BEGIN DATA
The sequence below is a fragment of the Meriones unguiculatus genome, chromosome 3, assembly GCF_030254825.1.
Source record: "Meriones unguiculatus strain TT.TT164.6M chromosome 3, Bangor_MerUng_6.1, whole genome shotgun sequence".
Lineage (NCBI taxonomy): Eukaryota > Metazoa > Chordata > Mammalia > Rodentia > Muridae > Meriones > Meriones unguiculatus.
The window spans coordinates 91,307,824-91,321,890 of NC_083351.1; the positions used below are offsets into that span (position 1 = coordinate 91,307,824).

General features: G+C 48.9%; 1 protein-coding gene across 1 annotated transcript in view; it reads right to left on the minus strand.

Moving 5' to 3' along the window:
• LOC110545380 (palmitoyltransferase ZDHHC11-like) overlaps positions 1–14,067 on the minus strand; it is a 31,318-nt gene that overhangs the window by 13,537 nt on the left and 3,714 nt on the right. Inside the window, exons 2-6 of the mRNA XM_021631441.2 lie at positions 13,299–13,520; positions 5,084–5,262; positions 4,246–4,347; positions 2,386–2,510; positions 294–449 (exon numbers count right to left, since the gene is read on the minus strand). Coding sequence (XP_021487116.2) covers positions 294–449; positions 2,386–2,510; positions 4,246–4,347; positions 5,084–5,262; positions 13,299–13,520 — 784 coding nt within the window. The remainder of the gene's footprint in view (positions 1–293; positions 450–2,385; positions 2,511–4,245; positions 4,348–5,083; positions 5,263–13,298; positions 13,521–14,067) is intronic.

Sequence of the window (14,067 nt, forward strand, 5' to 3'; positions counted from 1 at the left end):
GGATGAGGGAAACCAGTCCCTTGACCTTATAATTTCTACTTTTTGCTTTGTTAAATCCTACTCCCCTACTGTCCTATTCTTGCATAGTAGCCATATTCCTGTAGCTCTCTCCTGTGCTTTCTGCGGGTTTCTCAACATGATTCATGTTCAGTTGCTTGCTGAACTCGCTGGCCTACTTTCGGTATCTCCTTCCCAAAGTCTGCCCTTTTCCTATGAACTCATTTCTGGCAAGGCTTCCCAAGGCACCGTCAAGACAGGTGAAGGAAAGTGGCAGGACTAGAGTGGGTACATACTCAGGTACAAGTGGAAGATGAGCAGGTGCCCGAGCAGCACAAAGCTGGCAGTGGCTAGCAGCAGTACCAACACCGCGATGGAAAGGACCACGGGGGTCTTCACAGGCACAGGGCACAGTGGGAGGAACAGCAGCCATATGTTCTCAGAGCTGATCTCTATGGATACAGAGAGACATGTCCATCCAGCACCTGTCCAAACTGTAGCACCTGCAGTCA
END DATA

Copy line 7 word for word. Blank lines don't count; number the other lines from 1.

• LOC110545380 (palmitoyltransferase ZDHHC11-like) overlaps positions 1–14,067 on the minus strand; it is a 31,318-nt gene that overhangs the window by 13,537 nt on the left and 3,714 nt on the right. Inside the window, exons 2-6 of the mRNA XM_021631441.2 lie at positions 13,299–13,520; positions 5,084–5,262; positions 4,246–4,347; positions 2,386–2,510; positions 294–449 (exon numbers count right to left, since the gene is read on the minus strand). Coding sequence (XP_021487116.2) covers positions 294–449; positions 2,386–2,510; positions 4,246–4,347; positions 5,084–5,262; positions 13,299–13,520 — 784 coding nt within the window. The remainder of the gene's footprint in view (positions 1–293; positions 450–2,385; positions 2,511–4,245; positions 4,348–5,083; positions 5,263–13,298; positions 13,521–14,067) is intronic.